By Yadava, Yogendra P; Pokharel, Madhav P; Prasain, Balaram; Watters, David E., 1944
Read or Download Notes on Kusunda grammar : (a language isolate of Nepal) PDF
Similar grammar books
Studying approximately Language is a thrilling and bold sequence of introductions to primary subject matters in language, linguistics and comparable components. The books are designed for college kids of linguistics and those that are learning language as a part of a much wider path. Cognitive Linguistics explores the concept that language displays our event of the area.
Point 2 - Cambridge English: MoversThe lecturers ebook at each point comprises the reply key, photocopiable assessments and audio transcripts.
- Fundamentals of Language
- A progressive grammar of the Telugu language
- A Dictionary of Basic Japanese Grammar
- The Unaccusativity Puzzle: Explorations of the Syntax-Lexicon Interface (Oxford Studies in Theoretical Linguistics)
- Archaic Syntax in Indo-European: The Spread of Transitivity in Latin and French
- The Grammar of English Grammars
Extra info for Notes on Kusunda grammar : (a language isolate of Nepal)
Qai b. ata qai c. ge-qai, [gya-qai] ‘wind’ ‘breath’ (lit. ‘mouth wind’) ‘breath’ (lit. ‘its wind’) A word that commonly occurs in combination with other words to mean something like ‘fluid’ or ‘juice,’ is very likely the etymon for ‘water’ with a lexicalized third person prefix, as in the following: (98) a. ta≥ b. gida≥ c. ata gida≥ ‘water’ ‘sap’ (lit. ‘its water’) ‘saliva’ (lit. ‘mouth water’) 46 Himalayan Linguistics: Archive No. 3 ––––––––––––––––––––––––––––––––––––––––––––––––––––––––––––––––––––– d.
In rapid speech, the sound [≥] sometimes arises as a coalescence of anti-causative ‘q’ plus syllabic ‘n,’ which marks realis, as in: (66) a. h˙ra-q-ßn open-AC-REAL > h˙ra-≥ > open-AC:REAL ‘open’ (participle) b. gya-q-ßn collapse-AC-REAL > gya-≥ > collapse-AC:REAL ‘collapsed’ (participle) • Aspiration. We have twelve examples of [kæ], at least three of which have a Nepali source, and one of which has a Kham or Magar source: (67) a. b. c. d. e. f. g. h. i. j. k. l. kæola lekæadßn kæurpa kæ˙rgun kæaidzi kæamdzi kæaÚ u kæakæ˙≥gu kæ˙rwi nikæedi ukæ˙- ‘stream’ < Nep.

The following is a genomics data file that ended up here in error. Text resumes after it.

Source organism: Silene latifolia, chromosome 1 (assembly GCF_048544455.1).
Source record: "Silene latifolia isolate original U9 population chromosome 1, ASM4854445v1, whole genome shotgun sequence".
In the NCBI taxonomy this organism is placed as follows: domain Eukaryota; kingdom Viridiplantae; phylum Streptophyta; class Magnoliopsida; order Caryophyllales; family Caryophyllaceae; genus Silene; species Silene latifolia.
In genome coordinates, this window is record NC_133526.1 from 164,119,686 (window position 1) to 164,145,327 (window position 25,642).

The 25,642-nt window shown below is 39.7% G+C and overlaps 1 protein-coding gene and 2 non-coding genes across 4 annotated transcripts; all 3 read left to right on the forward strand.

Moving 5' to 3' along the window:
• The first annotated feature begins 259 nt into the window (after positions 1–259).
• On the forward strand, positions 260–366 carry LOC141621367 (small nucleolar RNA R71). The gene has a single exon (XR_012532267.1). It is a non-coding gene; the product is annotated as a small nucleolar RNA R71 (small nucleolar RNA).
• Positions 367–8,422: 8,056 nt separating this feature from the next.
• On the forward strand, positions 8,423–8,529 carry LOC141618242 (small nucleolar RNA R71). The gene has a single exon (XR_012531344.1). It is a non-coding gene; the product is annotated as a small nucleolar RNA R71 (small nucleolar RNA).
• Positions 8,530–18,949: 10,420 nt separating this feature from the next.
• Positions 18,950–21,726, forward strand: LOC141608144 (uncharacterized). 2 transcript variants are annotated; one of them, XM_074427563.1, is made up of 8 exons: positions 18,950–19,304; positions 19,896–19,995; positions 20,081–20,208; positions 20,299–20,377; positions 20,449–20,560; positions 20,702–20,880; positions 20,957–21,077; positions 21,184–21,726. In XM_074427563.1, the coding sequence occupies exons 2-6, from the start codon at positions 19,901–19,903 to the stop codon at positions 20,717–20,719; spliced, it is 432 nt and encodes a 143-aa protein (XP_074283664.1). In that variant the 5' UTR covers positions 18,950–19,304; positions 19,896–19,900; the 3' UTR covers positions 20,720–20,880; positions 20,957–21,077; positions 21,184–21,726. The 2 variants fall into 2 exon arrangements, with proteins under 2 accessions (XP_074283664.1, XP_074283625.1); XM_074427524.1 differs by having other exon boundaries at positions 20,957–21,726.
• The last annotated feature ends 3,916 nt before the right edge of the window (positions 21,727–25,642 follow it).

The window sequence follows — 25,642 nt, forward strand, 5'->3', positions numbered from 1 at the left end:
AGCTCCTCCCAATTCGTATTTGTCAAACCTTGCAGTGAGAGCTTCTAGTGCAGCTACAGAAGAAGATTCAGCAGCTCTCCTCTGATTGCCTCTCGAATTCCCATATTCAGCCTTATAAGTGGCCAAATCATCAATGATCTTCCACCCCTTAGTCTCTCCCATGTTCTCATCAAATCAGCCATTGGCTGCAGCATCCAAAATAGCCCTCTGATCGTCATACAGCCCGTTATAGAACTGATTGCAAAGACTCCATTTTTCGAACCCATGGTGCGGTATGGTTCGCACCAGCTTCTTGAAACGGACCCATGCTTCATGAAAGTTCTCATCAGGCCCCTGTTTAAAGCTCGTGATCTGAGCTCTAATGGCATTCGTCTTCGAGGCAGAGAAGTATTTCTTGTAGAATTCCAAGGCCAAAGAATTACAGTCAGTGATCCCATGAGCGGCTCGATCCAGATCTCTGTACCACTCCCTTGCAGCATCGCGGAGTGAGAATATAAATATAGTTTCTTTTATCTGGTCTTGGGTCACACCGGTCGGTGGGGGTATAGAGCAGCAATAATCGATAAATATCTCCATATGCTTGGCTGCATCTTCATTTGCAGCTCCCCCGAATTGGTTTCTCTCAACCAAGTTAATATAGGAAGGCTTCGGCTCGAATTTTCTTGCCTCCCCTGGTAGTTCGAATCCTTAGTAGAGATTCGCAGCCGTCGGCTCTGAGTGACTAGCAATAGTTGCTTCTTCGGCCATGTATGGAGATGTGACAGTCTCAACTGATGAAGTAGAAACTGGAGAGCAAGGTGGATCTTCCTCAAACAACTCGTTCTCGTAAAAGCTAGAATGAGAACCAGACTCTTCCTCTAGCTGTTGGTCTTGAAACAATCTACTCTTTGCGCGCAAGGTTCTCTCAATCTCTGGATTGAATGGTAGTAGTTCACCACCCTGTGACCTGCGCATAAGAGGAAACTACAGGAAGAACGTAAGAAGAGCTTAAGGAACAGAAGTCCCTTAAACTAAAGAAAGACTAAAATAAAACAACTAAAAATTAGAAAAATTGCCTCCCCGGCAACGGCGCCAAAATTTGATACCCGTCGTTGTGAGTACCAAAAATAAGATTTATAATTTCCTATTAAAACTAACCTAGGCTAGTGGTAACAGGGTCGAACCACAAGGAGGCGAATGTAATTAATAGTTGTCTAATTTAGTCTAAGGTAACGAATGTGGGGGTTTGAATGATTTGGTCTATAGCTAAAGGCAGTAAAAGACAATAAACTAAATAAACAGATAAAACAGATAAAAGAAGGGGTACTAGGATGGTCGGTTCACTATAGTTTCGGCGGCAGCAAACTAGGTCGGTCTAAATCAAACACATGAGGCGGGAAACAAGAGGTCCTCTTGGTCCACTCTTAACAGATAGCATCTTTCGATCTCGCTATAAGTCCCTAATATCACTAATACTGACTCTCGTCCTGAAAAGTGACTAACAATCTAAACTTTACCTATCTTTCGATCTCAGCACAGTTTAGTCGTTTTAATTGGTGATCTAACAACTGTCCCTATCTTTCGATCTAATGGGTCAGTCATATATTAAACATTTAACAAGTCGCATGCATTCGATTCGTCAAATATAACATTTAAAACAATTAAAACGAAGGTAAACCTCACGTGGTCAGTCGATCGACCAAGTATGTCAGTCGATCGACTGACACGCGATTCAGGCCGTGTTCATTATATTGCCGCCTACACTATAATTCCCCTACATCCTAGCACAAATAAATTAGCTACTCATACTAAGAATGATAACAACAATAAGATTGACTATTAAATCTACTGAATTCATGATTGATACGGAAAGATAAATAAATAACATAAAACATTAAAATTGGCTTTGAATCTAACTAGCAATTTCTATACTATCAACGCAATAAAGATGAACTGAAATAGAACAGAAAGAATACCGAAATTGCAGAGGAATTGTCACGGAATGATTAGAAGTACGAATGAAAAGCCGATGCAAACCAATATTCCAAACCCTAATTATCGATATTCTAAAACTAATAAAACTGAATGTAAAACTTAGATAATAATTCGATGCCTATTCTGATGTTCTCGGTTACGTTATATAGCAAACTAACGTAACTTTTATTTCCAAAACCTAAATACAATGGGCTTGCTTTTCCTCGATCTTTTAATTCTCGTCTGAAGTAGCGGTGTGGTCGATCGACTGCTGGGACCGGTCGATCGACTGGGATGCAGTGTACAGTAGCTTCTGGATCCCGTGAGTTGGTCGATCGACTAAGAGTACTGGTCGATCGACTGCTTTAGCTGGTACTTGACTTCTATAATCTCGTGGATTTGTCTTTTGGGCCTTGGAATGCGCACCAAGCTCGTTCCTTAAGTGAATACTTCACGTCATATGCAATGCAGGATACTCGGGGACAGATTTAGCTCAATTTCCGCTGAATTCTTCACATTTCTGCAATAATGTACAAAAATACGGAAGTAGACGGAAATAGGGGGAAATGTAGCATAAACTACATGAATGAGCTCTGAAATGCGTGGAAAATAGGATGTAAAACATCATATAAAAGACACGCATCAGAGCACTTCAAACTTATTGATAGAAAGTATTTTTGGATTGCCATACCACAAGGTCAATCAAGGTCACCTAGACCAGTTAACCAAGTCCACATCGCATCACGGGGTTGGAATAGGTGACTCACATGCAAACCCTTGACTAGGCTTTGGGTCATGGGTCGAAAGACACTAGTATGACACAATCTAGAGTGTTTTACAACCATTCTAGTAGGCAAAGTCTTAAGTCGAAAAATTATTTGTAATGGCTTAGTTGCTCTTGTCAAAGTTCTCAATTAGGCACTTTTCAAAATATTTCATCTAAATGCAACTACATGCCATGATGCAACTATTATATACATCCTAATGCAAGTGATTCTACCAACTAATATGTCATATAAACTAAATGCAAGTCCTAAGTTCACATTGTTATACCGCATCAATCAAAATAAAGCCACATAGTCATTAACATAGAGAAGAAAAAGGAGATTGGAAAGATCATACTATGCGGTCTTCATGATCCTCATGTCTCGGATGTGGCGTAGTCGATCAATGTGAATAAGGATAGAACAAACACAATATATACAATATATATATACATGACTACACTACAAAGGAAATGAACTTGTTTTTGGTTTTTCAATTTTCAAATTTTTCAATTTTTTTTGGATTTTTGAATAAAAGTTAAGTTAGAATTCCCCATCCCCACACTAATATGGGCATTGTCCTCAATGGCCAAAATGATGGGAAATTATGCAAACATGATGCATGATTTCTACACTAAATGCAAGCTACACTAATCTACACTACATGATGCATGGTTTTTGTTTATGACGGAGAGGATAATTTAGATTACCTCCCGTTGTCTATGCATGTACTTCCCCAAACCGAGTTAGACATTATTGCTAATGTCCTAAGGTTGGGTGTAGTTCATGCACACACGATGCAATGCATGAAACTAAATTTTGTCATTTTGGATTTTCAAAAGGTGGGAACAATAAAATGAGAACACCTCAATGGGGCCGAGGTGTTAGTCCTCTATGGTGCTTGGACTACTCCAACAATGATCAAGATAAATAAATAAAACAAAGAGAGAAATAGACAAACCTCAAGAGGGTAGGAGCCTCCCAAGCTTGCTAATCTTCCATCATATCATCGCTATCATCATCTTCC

3 ––––––––––––––––––––––––––––––––––––––––––––––––––––––––––––––––––––– (63) (64) Gyani Maiya: a. [orag˙n] b. [oragi] ‘He killed it’ (realis) ‘He killed it’ (past) Kamala: a. [oraÚn] b. [oraÚi] ‘He killed it’ (realis) ‘He killed it’ (past) It is difficult to determine if there is a velar fricative [x] in the data set. What sounds, in many contexts, to be a fricative [x] also occurs with equal frequency as an aspirate [kæ]. Given that velar sounds are often fricativized anyway, we are assuming that /kæ/, because of its instability in a predictable direction, has a variant [x].
Notes on Kusunda grammar : (a language isolate of Nepal) by Yadava, Yogendra P; Pokharel, Madhav P; Prasain, Balaram; Watters, David E., 1944